of this noise was just the militantly devout hiding behind tradition to keep
their views in the minds of the public.
(We saw though couldn't understand the dialogue of a TV spoof showing an
awakened man throwing things at a Ramadan drummer to shoo him away.)
But the secularists in Turkey have their weapons too to remind the public of their vision of Turkey and national pride is highly promoted. Ataturk, who constructed modern Turkey out of the tatters of the post-WWI Ottoman Empire in 1923, still has a strong presence in the form of bronze statutes and busts, silhouettes and sketches of his head, larger than life photos, and famous expressions with his hallmark signature underneath. While in town, we were never long out of sight of an image of Ataturk or a Turkish flag. He was determined to separate church and state, or in this instance, mosque and state. The bold break with the past Ataturk initiated is still a daily struggle in Turkey as it experiences a resurgence of religious fundamentalism as is occurring in the US.
Bright red Turkish flags seemed
to be everywhere and faded ones must be quickly replaced. The smart school
uniforms were yet another daily reminder of Ataturk's western bias in guiding
the country. And Turkey's seemingly 'parade happy' spirit is a vehicle for
competing with Islam to be at the forefront of people's minds. Some parades and
events feature all of the town's school children with the military playing a supporting
role and others showcase the military with the throngs of grinning children
adding their presence. Regardless of who is featured in the parades, they occur in all of the
cities and small villages on a regular basis.
It was quite odd to look at the Turk's struggles to modernize and westernize and yet realize that in some ways they are doing better at separating religion and government than in the US right now. It is a constant struggle for the Turks but it appears that the lines are more clearly drawn than in the US where religious fundamentalism is now directing national policy. And as Turkey presses to join the EU, I can't help but compare its progress with the US's regress. Turkish citizens are working to gain more freedom of speech under their democracy as things like the Patriot Act erode freedom of expression in the US. In order to become a member of the EU Turkey must improve its human rights record and at the same time the US is increasingly being exposed for the double standard its human rights practices.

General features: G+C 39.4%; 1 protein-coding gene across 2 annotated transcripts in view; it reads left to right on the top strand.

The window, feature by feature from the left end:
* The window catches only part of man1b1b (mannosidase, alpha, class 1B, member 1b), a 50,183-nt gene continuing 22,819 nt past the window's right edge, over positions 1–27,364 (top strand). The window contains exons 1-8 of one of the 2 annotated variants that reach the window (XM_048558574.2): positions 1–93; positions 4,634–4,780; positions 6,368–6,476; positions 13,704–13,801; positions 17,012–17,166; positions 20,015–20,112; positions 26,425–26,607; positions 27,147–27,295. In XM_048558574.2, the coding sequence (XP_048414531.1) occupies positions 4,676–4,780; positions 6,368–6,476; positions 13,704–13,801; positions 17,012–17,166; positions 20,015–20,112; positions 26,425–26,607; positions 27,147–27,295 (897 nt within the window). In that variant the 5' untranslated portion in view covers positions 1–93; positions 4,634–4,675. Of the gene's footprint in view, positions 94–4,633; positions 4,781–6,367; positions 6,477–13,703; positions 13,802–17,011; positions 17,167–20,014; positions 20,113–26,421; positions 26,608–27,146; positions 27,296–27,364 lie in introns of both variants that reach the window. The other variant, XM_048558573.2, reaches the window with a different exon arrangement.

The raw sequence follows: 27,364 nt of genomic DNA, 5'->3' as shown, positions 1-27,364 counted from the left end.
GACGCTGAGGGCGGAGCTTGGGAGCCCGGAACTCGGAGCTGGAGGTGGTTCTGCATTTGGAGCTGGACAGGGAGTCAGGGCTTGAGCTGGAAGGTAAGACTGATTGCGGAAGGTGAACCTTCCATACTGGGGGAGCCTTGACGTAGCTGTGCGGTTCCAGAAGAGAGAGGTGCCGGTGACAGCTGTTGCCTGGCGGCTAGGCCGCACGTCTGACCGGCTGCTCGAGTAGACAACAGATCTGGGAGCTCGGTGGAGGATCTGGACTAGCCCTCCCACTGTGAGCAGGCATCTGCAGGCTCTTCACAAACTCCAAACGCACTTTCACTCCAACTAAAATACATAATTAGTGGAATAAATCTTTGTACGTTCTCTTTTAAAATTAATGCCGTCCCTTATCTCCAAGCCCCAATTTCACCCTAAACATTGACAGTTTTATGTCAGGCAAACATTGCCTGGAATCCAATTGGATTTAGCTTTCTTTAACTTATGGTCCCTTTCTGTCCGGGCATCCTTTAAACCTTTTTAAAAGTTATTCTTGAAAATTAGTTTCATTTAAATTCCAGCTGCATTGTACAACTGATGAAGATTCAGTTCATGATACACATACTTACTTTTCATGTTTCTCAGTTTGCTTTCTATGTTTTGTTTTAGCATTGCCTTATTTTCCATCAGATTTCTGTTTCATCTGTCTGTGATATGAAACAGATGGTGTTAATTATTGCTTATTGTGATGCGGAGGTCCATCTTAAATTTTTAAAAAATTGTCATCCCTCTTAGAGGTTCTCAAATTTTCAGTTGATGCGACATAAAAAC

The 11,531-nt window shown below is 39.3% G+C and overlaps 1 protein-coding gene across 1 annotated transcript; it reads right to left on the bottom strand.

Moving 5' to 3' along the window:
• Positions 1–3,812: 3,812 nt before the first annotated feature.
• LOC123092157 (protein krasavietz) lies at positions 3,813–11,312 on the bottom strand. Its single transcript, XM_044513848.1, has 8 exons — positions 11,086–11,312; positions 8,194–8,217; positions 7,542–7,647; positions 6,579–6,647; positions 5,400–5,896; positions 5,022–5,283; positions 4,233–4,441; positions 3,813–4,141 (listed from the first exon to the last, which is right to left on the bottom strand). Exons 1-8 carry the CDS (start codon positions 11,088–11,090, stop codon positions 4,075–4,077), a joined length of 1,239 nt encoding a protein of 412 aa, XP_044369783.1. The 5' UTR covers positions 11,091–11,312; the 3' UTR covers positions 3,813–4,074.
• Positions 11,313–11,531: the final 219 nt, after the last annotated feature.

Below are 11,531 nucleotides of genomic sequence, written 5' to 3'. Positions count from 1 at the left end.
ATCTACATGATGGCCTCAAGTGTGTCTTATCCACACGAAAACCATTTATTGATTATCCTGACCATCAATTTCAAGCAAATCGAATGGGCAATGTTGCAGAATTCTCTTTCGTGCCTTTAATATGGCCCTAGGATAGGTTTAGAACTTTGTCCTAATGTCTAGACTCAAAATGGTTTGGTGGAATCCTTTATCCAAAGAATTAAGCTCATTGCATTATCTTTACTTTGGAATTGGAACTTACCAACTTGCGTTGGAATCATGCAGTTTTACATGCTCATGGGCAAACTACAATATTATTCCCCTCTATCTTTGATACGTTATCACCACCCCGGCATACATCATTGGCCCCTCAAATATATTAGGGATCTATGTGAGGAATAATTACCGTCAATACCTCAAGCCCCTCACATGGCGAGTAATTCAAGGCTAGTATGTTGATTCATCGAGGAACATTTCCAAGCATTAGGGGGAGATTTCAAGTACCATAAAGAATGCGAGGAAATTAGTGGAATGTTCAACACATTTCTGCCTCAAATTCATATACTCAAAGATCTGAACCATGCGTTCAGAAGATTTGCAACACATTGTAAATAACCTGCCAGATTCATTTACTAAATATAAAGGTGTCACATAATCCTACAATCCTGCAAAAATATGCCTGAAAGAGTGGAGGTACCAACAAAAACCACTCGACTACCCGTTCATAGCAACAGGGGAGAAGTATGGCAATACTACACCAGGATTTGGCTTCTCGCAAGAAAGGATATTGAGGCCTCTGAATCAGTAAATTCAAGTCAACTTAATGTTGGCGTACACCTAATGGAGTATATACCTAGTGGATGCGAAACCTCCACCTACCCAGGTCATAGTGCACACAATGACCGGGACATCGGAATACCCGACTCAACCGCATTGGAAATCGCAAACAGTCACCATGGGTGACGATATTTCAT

Unlike many, the Turks impressed us with their ability to wave their flag to unify people without it being at the expense of other nationalities or fostering fear. Most countries with a heavy emphasis on national identity tend to do so by taking an adversarial position and fueling hatred. We've been amazed in our travels that even museum displays fan the fires of past animosities: Greek displays vilify the Turks; Croatian displays demonize their Yugoslav neighbors; and Serbian displays crankily take pot-shots at many. In contrast, the Turk's portrayal of Gallipoli was a prime example of fostering nationalism without breeding hatred: it was the WWI battle that became a part of the creation myth of the yet to be formed Turkish republic but the rhetoric at that site honors the enemy as well as their soldiers. And they aren't fixated on regaining 'lost lands' of their former empire as are some other nationalities.
2002 vs 2005
We knew from first weeks that this, our second visit to Turkey, wasn't quite as enchanting as our first visit in 2002--probably due to the more urban and touristy nature of the areas we visited this year. More of our cycling time this year was spent on busy through roads instead of roads barely distinguishable from driveways. And feeling like we were seeing the traditional small town and village culture was the exception instead of the rule this time around.
There were several distinctive markers for the cultural differences we experienced between the 2 years. One of the most startling changes was in the level of hospitality we were shown. As soon as we arrived in Turkey this year I purchased a wheel-arranged package of dried apricots in a sturdy plastic tray and a tin of small pistachio bars as hostess-type gifts. Repeatedly in 2002 Turkish people had shared their food or tea with us on our roadside lunch or rest stops and we struggled to pull goodies from our chronically compressed food bag to reciprocate. This time we would be prepared with appealing, non-perishable and durable treats. I kept them handy for our entire 2 month stay in Turkey but amazingly, we didn't have a single opportunity to present them--we just didn't have the welcome mat rolled out as had been previously.